The Chants have added a pair of potentially impactful transfers in 6-7 forward Taj Thweatt from West Virginia and 6-3 guard Antonio Daye from Fordham. Both enrolled in January and have been taking part in team activities this semester. But Daye has submitted his name for the NBA Draft while maintaining his college eligibility if he chooses to remain at Coastal.

Daye was having a big season before leaving Fordham. In 14 games he was averaging 16.8 points, 3.6 rebounds, 3.3 assists and 1.4 steals per game.

Daye, of Durham, NC, played at Florida International before transferring to Fordham last year, and CCU was reportedly among those in the running at that time along with Missouri and UNC Greensboro. He was productive at FIU as well, averaging 17.1 points, 4.7 assists and 4.3 rebounds as a junior on 2020-21.

Thweatt transferred from West Virginia after playing just 12 games in fewer than two full seasons. He played nine games as a freshman in 2020-21, averaging 2.6 minutes. Thweatt played in three games this season, averaging 3.3 minutes.

Thweatt was heavily recruited by Power Five Conference schools out of Wildwood Catholic High in New Jersey after amassing 1,773 points and 1,028 rebounds while leading the Crusaders to three straight conference titles and a state title.

“I just want to be on a winning team. I came here to have that opportunity and my name called,” Thweatt said. “I just want to be ready and can’t wait for the season. I think I should be a first-team all-conference player. That’s just what I have as a goal for myself and what I know I can do.”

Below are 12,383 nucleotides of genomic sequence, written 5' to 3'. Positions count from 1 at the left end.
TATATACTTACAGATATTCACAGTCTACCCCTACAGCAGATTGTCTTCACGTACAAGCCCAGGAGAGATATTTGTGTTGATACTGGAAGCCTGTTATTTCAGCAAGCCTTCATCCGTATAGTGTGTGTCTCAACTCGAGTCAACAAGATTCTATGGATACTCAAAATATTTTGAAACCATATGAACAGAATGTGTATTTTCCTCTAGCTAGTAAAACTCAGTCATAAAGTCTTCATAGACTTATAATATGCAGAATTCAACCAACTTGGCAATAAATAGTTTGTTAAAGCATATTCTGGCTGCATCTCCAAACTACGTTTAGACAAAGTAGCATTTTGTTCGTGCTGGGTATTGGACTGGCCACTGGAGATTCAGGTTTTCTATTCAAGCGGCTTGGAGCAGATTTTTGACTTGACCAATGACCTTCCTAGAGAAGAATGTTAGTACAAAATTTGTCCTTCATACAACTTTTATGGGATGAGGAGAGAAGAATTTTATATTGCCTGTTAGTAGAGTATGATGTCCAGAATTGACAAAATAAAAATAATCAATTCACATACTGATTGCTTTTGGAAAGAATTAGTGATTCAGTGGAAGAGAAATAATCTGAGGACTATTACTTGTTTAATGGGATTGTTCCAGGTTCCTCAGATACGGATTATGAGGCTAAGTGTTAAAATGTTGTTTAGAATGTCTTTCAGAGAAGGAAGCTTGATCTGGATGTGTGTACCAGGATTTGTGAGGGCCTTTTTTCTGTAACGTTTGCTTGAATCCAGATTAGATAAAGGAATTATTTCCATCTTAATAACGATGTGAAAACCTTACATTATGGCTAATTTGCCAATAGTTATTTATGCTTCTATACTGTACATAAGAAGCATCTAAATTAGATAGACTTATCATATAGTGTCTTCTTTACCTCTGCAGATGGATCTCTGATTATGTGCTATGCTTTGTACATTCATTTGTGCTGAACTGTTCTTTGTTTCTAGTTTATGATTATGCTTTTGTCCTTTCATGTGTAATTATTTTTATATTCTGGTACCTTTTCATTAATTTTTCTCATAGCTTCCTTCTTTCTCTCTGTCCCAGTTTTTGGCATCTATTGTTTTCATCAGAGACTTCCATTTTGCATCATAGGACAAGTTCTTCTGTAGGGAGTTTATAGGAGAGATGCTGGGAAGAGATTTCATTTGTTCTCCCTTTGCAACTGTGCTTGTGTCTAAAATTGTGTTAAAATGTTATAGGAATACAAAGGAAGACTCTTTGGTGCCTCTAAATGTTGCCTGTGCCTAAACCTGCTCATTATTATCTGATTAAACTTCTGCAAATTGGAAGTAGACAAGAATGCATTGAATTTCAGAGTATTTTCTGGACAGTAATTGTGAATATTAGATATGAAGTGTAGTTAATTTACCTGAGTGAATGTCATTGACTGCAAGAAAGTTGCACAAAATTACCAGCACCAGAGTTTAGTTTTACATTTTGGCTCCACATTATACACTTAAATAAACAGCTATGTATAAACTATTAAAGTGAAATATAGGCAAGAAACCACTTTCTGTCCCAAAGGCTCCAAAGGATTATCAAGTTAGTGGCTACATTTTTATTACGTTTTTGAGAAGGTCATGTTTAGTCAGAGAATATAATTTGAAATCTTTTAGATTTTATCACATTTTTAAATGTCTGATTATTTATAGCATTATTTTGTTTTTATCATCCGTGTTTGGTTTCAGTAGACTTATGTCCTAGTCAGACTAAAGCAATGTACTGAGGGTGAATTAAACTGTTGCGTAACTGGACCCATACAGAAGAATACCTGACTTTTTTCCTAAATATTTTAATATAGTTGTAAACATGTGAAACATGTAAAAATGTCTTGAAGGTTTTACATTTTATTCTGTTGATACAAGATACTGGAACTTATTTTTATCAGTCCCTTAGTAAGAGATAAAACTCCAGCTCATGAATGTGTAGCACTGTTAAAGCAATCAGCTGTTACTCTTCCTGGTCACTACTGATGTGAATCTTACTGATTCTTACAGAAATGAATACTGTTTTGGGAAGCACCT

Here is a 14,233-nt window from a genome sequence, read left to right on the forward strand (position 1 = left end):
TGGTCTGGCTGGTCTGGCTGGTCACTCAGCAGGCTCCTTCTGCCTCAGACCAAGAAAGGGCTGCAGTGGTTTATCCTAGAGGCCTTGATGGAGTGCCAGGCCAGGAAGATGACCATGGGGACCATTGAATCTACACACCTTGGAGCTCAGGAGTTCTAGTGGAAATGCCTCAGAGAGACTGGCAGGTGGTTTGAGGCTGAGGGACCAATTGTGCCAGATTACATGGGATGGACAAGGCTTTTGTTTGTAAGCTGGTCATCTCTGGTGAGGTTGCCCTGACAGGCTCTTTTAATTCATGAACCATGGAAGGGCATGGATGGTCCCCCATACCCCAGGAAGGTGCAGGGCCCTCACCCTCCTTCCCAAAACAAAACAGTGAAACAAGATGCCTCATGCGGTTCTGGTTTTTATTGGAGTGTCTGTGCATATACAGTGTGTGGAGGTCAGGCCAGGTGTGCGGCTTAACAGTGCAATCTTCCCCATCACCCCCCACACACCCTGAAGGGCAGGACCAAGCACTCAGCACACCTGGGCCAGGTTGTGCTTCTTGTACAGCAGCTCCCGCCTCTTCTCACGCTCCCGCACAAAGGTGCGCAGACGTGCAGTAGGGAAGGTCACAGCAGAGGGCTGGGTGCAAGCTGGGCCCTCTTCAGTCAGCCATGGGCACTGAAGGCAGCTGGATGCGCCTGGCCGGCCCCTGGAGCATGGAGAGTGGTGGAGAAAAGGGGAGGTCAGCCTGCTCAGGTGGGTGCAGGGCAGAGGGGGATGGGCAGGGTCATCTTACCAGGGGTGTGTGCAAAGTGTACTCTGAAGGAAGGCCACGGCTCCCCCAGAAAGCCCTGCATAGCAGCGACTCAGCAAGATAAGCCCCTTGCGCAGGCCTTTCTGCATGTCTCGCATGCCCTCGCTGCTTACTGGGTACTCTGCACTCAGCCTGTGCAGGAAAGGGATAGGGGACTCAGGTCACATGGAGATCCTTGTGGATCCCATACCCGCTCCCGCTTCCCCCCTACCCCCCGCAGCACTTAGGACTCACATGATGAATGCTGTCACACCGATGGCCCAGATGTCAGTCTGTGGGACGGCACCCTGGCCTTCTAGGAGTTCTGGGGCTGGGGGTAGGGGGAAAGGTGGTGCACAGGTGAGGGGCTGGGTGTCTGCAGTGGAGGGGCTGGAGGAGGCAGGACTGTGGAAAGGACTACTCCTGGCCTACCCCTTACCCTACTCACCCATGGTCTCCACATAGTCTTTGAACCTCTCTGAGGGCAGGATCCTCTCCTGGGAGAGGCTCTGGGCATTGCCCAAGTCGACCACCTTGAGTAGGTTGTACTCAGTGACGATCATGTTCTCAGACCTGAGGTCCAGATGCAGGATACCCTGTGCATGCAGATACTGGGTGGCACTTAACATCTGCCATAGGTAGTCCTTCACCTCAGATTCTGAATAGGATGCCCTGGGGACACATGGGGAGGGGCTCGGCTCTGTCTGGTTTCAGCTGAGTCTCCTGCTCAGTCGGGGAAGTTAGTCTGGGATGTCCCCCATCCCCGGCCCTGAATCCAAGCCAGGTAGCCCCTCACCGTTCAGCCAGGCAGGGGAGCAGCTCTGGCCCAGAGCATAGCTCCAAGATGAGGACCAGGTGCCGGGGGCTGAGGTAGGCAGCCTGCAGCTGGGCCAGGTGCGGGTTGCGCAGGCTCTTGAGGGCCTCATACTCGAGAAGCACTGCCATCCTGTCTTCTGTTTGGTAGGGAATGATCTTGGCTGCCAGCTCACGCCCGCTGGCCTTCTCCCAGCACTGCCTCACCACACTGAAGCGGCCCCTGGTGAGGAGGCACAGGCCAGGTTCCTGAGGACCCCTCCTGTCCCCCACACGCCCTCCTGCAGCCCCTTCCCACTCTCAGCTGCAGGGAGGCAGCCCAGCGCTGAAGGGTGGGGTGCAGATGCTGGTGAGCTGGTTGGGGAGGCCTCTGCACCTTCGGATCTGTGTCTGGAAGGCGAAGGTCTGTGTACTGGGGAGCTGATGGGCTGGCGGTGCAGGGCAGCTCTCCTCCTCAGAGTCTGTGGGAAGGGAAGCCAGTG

Thweatt is still trying to determine who his teammates will be. “I’m trying to see out who’s leaving. We still don’t really know,” he said.

Have the players discussed which players will enter the portal and which plan to return to CCU?

“I don’t feel like anybody has really been worried about that,” Cole said. “. . . The main thing that has really been on our mind is winning and bringing a championship back to Coastal. Really everything like that will be handled in the offseason.”

Ellis, who turned 76 on Dec. 5, said he intends to return next season for his 16th with CCU, and signed a contract extension that takes him through the 2023-24 season. Ellis has nearly 900 wins as a collegiate head coach, including more than 800 at the Division I level, the fourth-most among active coaches.

“This university has been very good to me and I love what I’m doing,” Ellis said.

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Coastal Carolina head coach Cliff Ellis watches during the Chanticleers’ 85-74 loss in The Basketball Classic championship game at the HTC Center in Conway SC on Friday night. Jason Lee [email protected]

This story was originally published April 1, 2022 8:19 PM.

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Alan Blondin covers golf, Coastal Carolina university and athletics, and numerous other sports-related topics that warrant coverage. Well-versed in all things Myrtle Beach, Horry County and the Grand Strand, the 1992 Northeastern University journalism school valedictorian has been a reporter at The Sun News since 1993 after working at papers in Texas and Massachusetts. He has earned eight top-10 Associated Press Sports Editors national writing awards and 20 top-three SC Press Association writing awards since 2007.